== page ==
[openstack-dev] [keystone][all] Move from active distrusting model to trusting model

Adam Young ayoung at redhat.com
Tue Nov 24 04:21:47 UTC 2015

On 11/23/2015 11:42 AM, Morgan Fainberg wrote:
> Hi everyone,
> This email is being written in the context of Keystone more than any 
> other project but I strongly believe that other projects could benefit 
> from a similar evaluation of the policy.
> Most projects have a policy that prevents the following scenario (it 
> is a social policy not enforced by code):
> * Employee from Company A writes code
> * Other Employee from Company A reviews code
> * Third Employee from Company A reviews and approves code.
> This policy has a lot of history as to why it was implemented. I am 
> not going to dive into the depths of this history as that is the past 
> and we should be looking forward. This type of policy is an actively 
> distrustful policy. With exception of a few potentially bad actors 
> (again, not going to point anyone out here), most of the folks in the 
> community who have been given core status on a project are trusted to 
> make good decisions about code and code quality. I would hope that 
> any/all of the Cores would also standup to their management chain if 
> they were asked to "just push code through" if they didn't sincerely 
> think it was a positive addition to the code base.
> Now within Keystone, we have a fair amount of diversity of core 
> reviewers, but we each have our specialities and in some cases 
> (notably KeystoneAuth and even KeystoneClient) getting the required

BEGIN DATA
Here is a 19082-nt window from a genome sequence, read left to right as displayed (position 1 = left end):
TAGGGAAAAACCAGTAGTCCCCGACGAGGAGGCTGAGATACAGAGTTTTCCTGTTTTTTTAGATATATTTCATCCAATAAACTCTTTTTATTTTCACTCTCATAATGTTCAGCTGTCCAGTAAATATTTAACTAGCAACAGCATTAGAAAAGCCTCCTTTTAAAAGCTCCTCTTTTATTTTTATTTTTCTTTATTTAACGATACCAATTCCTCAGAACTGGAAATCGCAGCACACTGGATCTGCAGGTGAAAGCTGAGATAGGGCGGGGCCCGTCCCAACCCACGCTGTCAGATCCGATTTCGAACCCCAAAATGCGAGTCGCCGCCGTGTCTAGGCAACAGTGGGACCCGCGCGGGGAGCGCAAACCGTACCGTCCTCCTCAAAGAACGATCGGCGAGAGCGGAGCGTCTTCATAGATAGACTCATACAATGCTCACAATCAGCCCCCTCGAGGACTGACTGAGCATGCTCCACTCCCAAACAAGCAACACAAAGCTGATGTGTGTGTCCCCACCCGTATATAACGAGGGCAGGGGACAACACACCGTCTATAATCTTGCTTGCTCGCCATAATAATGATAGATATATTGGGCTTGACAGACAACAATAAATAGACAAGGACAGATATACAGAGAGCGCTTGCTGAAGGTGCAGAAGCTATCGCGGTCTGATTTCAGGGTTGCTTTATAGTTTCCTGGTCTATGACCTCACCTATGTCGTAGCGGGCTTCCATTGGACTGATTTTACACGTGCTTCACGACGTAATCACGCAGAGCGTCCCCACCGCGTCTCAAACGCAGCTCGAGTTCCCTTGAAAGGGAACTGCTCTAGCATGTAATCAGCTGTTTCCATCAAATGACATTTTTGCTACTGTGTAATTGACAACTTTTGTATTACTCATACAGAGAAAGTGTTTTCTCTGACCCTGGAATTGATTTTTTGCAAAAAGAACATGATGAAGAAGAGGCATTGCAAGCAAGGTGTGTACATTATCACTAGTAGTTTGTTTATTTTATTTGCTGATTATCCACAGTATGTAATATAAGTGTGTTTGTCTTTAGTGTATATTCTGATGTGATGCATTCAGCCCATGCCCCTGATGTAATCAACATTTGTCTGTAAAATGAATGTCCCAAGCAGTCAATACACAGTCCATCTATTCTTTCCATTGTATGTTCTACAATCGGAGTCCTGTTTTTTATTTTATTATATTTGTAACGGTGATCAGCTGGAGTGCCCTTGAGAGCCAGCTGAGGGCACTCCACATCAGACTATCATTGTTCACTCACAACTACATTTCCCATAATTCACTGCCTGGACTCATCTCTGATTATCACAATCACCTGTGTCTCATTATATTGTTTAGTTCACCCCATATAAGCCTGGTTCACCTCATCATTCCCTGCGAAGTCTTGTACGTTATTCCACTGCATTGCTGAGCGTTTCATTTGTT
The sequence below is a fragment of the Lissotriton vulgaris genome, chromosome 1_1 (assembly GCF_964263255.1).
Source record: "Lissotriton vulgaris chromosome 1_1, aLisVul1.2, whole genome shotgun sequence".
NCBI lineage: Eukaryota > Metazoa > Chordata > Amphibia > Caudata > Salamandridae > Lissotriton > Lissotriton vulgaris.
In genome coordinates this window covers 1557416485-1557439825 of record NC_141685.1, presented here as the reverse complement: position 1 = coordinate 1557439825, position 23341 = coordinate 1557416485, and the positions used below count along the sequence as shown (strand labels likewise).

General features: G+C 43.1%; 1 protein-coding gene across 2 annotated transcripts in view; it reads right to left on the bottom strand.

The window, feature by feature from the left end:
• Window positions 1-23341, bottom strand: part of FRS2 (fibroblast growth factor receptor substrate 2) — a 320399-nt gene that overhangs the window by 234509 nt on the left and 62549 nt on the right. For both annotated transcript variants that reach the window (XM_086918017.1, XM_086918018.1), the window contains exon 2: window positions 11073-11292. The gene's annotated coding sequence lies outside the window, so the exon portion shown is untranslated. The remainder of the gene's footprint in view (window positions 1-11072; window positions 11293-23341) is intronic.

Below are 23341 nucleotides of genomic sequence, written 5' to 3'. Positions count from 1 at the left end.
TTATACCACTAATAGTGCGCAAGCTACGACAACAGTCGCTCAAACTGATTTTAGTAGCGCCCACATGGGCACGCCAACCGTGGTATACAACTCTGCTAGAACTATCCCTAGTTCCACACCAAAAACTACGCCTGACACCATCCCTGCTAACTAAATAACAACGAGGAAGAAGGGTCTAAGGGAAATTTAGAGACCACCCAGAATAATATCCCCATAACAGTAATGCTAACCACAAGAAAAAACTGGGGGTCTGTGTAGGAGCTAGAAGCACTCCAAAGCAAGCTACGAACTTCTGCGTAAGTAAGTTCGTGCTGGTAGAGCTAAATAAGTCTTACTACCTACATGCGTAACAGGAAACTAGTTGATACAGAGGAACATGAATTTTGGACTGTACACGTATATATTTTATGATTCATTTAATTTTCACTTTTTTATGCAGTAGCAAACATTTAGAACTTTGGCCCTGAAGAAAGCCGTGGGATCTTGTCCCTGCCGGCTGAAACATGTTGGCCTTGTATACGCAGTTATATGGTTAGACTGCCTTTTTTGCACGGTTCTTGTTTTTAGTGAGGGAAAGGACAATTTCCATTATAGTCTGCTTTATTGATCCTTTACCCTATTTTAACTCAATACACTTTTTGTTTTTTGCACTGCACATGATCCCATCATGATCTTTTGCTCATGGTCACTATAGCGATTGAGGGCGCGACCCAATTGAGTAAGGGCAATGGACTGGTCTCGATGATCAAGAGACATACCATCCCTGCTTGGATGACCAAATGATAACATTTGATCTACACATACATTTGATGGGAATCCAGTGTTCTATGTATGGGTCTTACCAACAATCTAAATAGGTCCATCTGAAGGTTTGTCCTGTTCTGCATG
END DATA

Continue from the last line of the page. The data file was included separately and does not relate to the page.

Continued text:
> diversity of reviews has significantly slowed/stagnated a number of 
> reviews.
> What I would like us to do is to move to a trustful policy. I can 
> confidently say that company affiliation means very little to me when 
> I was PTL and nominating someone for core. We should explore making a 
> change to a trustful model, and allow for cores (regardless of company 
> affiliation) review/approve code. I say this since we have clear steps 
> to correct any abuses of this policy change.
> With all that said, here is the proposal I would like to set forth:
> 1. Code reviews still need 2x Core Reviewers (no change)
> 2. Code can be developed by a member of the same company as both core 
> reviewers (and approvers).
> 3. If the trust that is being given via this new policy is violated, 
> the code can [if needed], be reverted (we are using git here) and the 
> actors in question can lose core status (PTL discretion) and the 
> policy can be changed back to the "distrustful" model described above.
> I hope that everyone weighs what it means within the community to 
> start moving to a trusting-of-our-peers model. I think this would be a 
> net win and I'm willing to bet that it will remove noticeable 
> roadblocks [and even make it easier to have an organization work 
> towards stability fixes when they have the resources dedicated to it].
> Thanks for your time reading this.

So, having been one of the initial architects of said policy, I'd like 
to reiterate what I felt at the time.  The policy is in place as much to 
protect the individual contributors as the project.  If I was put in a 
position where I had to review and approve a coworkers code changes, it 
is is easier for me to push back on a belligerent manager to say "this 
violates project policy."

But, even this is a more paranoid rationale than I feel now.  Each of us 
has a perspective based on our customer base.   People make decisions 
based on what they feel to be right, but right for a public cloud 
provider and right for an Enterprise Software vendor will be different.  
Getting a change reviewed by someone outside your organization is for 
perspective.  Treat it as a brake against group think.

I know and trust all of the current Keystone core very well.  I have no 
expectation that any of them would violate the policy, even given the 
looser interpretation.

> Regards,
> --Morgan
> PTL Emeritus, Keystone
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